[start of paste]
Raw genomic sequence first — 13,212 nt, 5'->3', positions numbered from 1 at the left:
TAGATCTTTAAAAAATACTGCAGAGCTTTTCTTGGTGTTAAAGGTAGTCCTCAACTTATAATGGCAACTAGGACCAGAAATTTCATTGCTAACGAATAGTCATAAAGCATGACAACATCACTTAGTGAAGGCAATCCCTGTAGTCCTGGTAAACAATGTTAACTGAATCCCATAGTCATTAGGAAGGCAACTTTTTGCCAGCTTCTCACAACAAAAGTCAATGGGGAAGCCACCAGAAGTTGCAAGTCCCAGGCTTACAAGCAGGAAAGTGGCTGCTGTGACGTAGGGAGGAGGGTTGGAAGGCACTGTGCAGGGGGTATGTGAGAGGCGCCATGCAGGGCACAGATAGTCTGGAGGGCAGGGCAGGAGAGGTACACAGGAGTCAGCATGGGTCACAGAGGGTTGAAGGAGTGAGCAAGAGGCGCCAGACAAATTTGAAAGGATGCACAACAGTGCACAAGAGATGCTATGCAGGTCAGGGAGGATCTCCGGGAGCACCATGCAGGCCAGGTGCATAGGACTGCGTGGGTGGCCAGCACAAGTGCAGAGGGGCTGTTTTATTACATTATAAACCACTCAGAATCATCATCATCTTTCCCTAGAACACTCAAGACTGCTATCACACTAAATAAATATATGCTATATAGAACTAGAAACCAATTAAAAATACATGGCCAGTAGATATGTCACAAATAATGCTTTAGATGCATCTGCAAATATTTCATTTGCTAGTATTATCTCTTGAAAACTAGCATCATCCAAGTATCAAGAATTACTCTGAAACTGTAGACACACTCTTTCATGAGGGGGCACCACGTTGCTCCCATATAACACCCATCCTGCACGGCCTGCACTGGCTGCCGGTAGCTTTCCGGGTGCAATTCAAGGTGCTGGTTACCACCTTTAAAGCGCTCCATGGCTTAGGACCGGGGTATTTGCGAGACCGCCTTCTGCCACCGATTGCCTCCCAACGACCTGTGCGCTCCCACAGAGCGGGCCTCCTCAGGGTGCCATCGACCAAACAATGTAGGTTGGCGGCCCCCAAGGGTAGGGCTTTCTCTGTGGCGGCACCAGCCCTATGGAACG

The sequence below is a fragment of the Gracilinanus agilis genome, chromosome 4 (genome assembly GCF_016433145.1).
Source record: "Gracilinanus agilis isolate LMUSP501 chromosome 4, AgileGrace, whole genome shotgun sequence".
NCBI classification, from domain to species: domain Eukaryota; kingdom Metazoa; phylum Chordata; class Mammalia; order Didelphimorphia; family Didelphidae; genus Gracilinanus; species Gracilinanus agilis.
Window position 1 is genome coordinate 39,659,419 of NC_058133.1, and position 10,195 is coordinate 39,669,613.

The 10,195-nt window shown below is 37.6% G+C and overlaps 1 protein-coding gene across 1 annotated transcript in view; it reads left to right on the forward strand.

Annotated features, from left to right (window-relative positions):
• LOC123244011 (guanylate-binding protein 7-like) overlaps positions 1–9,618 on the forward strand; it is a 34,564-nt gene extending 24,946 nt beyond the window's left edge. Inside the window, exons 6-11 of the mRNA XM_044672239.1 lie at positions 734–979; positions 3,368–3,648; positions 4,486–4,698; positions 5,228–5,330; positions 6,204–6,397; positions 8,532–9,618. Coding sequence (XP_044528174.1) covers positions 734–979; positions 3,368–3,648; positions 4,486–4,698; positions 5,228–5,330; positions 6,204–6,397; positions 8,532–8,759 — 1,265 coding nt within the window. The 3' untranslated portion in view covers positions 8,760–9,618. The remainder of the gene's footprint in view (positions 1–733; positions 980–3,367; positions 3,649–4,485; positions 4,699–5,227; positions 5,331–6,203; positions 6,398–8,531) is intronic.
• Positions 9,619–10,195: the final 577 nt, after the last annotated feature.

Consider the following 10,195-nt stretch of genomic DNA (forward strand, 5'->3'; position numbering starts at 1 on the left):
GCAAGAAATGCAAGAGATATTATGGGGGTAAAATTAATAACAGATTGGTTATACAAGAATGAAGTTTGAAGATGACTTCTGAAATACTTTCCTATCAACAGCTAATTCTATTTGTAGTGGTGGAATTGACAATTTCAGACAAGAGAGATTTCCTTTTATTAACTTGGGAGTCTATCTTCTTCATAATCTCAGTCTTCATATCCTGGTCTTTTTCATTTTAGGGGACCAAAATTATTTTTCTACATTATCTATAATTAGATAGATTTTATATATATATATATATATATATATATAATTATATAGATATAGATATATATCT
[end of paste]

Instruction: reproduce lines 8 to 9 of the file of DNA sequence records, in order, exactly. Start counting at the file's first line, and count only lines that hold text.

Annotated features, from left to right (window-relative positions):
• LOC123244011 (guanylate-binding protein 7-like) overlaps positions 1–9,618 on the forward strand; it is a 34,564-nt gene extending 24,946 nt beyond the window's left edge. Inside the window, exons 6-11 of the mRNA XM_044672239.1 lie at positions 734–979; positions 3,368–3,648; positions 4,486–4,698; positions 5,228–5,330; positions 6,204–6,397; positions 8,532–9,618. Coding sequence (XP_044528174.1) covers positions 734–979; positions 3,368–3,648; positions 4,486–4,698; positions 5,228–5,330; positions 6,204–6,397; positions 8,532–8,759 — 1,265 coding nt within the window. The 3' untranslated portion in view covers positions 8,760–9,618. The remainder of the gene's footprint in view (positions 1–733; positions 980–3,367; positions 3,649–4,485; positions 4,699–5,227; positions 5,331–6,203; positions 6,398–8,531) is intronic.